Who knew there were so many connections between turbocharging and ethics? Some computer gamers use “turbo-controllers” that can simulate faster button presses than are possible with normal game controllers. Fine for one-person games, but unethical, according to many, if used when playing against others online.
Human brains can be turbocharged, too. What are the ethical implications of that? A group of ethicists and neuroscientists suggested in an article in Nature last year that psychostimulants could be provided to healthy people to improve performance in the classroom or the boardroom. “If you’re a 65-year-old living in and your retirement savings have decreased dramatically and you have to stay on the job market and compete with a 23-year-old in Mumbai to stay alert and stay effective, you may feel pressured to turn to these compounds,” says Zack Lynch, executive director of the Neurotechnology Industry Organization.
So, what of turbocharging your office with special hardware and software, setting up a virtual office, hopping on a computer cloud? With so many technological means now available to turbocharge your office, why not become more powerful, do things faster, be a better lawyer? It’s all good, right?
Gearheads have been turbocharging engines since Alfred Büchi invented the turbocharger in 1905. Turbocharging a vehicle engine enables the engine to produce a lot more power, but if the turbocharger fails, the result could be catastrophic. If new law-office technology lets us do more in less time, it stands to reason that mistakes in the use or design of technology would result in really big problems that happen really fast. What could go wrong if you turbocharge your office?
Turbocharging with a virtual office. According to a new opinion from the New Jersey Advisory Committee on Professional Ethics and the Committee on Attorney Advertising, lawyers who rent offices under time-sharing arrangements may violate ’s bona fide office ethics rules if a virtual office, which lawyers visit by appointment only, is held out as the principal place of business. (The opinion notes that ’s rule, the purpose of which is to make sure lawyers are available and can be found by clients, is an artifact no longer found in most other jurisdictions. Even so, a home office can be a bona fide office, and a receptionist is not necessary so long as the lawyer is only absent occasionally and can be reached by phone or e-mail.)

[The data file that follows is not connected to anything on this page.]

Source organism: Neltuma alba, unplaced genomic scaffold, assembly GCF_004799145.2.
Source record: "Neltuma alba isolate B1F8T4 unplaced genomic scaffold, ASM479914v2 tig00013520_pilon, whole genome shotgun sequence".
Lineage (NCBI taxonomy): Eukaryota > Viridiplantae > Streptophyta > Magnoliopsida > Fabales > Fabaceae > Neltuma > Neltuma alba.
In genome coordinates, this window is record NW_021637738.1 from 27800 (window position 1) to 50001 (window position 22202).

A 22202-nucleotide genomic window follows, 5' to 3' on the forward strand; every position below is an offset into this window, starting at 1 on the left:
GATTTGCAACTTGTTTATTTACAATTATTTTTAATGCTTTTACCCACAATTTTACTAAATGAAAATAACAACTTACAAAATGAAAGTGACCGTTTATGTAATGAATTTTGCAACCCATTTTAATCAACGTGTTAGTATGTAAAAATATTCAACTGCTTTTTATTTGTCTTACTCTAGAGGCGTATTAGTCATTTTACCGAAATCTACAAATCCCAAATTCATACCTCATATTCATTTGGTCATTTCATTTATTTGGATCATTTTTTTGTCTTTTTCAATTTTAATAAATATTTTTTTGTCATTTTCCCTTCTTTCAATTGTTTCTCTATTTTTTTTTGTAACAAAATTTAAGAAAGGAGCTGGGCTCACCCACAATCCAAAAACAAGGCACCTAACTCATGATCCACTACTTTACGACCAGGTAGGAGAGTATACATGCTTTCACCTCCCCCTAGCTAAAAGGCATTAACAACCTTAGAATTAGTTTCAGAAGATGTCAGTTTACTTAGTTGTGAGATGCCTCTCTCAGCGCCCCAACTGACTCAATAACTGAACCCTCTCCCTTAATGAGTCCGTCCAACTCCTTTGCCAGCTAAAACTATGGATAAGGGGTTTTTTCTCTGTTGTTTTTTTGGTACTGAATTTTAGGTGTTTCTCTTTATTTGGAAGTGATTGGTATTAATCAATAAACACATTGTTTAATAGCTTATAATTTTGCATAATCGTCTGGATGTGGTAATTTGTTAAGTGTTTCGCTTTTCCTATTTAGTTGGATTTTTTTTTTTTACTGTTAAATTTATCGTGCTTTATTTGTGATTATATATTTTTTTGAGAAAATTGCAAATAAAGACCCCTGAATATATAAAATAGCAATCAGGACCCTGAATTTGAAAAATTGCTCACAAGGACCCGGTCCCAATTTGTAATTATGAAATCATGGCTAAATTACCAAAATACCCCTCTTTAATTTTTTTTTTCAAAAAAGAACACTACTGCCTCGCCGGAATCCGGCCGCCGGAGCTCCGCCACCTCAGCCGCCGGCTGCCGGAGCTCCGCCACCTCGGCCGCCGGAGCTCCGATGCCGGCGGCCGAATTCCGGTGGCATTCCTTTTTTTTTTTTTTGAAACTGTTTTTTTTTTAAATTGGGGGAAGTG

Turbocharging e-discovery with an outside vendor. In Thorncreek Apartments III, LLC v. Village of Park Forest, et al., No. 08 C 1225 (N.D. Ill. Aug. 9, 2011), the defendant used a third-party vendor, Kroll Ontrack, to identify and produce documents from computer backup tapes responsive to discovery requests. Seven months later, at a deposition, the defendant realized that the documents produced by Kroll had inadvertently included some that were privileged— 159 privileged documents, as it turned out. Plaintiff sought an order finding that six documents were not protected by the attorney-client privilege and that, even if they were, the privilege was waived when the documents were produced by the defendant.
Rule 502(b) of the Federal Rules of Evidence states that a disclosure of privileged information does not operate as a waiver if (1) the disclosure is inadvertent; (2) the holder of the privilege took reasonable steps to prevent disclosure; and (3) the holder promptly took reasonable steps to rectify the error. The court found that the disclosure had been inadvertent but that defendant—relying on Kroll without checking to see if any documents marked “privileged” were being produced—had not taken reasonable steps to prevent the disclosure, and that, therefore, the privilege had been waived.
Notwithstanding our ethical duties to avoid even inadvertent disclosure of privileged communications, malpractice claims are being generated by e-discovery follies. Using an e-discovery vendor may make life easier, but it doesn’t relieve an attorney of any responsibility.